Dag Aarsland is Professor and Head of Department of Old Age Psychiatry at the Institute of Psychiatry, Psychology and Neuroscience, King’s College London, and Consultant psychiatrist at the Mental Health for Older Adults, South London & Maudsley NHS Health Trust, where he leads the Parkinson Spectrum Memory Clinic.
His research has involved a wide variety of topics within psychiatry and neuropsychiatry of older adults, with a focus on dementia. A main focus has been on dementia and neuropsychiatric problems in people with Parkinson’s disease, and related to this also dementia with Lewy bodies. He has been actively involved in the international Task Forces developing the diagnostic criteria for dementia and mild cognitive impairment in Parkinson’s disease and dementia with Lewy bodies. A current topic of interest is to study the underlying mechanisms of the association between depression and cognitive impairment in the elderly, with the aim of identifying new treatment targets.
After completing his medical degree at the Universities in Bochum, Germany and Oslo, Norway, he finished his training as a specialist psychiatrist and started a career in geriatric psychiatry. He founded and still lead the Section of geriatric psychiatry and the Centre for Age-Related Disease at Stavanger University Hospital, which is now a nationally acclaimed centre of clinical and academic geriatric psychiatry, covering the full spectrum of psychiatric conditions in elderly people within a large psychiatric department. After becoming specialist in psychiatry, he completed his PhD and appointed associate Professor and later Professor of Old Age Psychiatry at the University in Bergen, Norway. Later he became professor at te University of Oslo, before becoming appointed as Professor of Clinical dementia research at the Alzheimer’s Disease Research Centre at the prestigious Karolinska Institute in Stockholm, Sweden. After working in Sweden for five years he moved to his current post in London.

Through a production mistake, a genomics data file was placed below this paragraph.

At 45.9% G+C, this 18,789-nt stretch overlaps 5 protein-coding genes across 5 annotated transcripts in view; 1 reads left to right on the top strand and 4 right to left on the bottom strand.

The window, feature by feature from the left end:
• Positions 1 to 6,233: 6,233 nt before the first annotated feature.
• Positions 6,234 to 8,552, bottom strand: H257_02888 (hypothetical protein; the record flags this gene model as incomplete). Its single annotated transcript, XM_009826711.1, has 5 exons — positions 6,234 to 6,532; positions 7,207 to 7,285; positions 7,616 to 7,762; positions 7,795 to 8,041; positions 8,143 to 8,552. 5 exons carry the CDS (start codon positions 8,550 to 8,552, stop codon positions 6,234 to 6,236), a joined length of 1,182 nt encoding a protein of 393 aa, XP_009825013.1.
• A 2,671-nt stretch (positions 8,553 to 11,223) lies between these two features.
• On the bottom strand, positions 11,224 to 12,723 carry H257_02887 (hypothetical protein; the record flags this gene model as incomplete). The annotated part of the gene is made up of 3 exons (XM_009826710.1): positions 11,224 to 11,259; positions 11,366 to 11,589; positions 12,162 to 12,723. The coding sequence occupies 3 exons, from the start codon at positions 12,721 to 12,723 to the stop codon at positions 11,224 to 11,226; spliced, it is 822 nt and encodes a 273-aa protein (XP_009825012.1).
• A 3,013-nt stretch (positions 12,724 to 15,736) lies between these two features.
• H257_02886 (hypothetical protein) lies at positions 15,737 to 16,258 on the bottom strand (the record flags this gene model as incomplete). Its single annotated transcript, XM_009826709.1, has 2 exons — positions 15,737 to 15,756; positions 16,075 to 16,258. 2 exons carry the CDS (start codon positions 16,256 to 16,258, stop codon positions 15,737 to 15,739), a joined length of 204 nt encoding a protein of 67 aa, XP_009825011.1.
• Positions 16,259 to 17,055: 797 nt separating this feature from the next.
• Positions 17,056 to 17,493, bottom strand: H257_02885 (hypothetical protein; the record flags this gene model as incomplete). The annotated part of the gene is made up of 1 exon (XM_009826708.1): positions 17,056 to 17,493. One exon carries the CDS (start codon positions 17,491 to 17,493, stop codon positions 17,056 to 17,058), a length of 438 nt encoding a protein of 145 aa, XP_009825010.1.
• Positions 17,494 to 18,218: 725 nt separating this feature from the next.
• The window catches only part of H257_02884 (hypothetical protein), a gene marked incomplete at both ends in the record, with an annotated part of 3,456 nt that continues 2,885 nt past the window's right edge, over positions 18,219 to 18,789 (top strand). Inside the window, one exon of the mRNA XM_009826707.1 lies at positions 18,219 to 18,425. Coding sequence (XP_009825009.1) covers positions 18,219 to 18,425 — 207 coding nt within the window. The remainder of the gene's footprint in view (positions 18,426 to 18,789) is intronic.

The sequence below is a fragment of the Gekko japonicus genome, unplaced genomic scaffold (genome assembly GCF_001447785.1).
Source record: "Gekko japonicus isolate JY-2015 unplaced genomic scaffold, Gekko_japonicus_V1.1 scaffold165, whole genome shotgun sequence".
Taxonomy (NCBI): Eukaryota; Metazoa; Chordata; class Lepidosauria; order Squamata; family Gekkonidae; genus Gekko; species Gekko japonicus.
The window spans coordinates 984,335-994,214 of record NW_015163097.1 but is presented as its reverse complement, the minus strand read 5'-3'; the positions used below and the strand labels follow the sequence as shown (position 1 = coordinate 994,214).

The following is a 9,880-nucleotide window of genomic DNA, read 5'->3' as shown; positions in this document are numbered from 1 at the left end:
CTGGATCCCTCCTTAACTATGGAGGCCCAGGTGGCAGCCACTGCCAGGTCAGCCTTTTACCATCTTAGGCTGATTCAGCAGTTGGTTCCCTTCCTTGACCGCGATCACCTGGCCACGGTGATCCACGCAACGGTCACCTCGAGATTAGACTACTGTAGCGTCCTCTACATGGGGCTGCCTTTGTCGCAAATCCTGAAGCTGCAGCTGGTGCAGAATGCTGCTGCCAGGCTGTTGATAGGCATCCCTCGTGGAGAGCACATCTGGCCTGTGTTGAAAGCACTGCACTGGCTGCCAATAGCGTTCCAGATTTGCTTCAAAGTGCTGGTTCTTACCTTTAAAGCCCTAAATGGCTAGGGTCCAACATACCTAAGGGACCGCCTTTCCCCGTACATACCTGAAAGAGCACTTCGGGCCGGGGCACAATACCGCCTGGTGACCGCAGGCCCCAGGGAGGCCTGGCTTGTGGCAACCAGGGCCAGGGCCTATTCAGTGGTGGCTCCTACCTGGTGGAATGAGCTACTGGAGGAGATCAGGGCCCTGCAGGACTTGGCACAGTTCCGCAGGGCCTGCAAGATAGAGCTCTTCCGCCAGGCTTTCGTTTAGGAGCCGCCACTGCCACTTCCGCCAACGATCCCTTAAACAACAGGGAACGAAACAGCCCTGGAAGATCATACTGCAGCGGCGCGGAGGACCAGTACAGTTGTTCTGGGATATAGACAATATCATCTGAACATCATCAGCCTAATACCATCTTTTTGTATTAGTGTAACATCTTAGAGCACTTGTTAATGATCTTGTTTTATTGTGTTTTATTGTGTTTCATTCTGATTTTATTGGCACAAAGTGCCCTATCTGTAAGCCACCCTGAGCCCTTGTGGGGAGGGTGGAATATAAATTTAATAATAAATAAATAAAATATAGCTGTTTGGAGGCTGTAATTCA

He developed and lead the European Consortium for DLB, which includes more than 25 centres across 13 European countries, with a common database of more than 1200 DLB patients, by far the largest DLB sample in the world. Together with key colleagues at KCL and SLAM I have developed a “Parkinson-spectrum Memory Clinic” focusing on PD and DLB patients. A key current research aim is to develop biomarker research focusing on cerebrospinal fluid (CSF), and to increase the portfolio of clinical trials, both clinician-lead and industry-lead studies. He played a central role in the study and subsequent paper that lead to the licensing of rivastigmine for Parkinsonian dementia. Professor Aarsland has published more than 400 scientific papers and numerous books and book chapters, and served as an invited speaker at a number of psychiatric and neurological international scientific conferences.
Currently he is involved in developing new drug-targets and therapeutic research, in particular first-in man and Phase 2 studies. Throughout his career he has pursued academic collaborative work and thus have been, and continues to be, involved in a number of international research networks which he has initiated and continues to provide leadership for.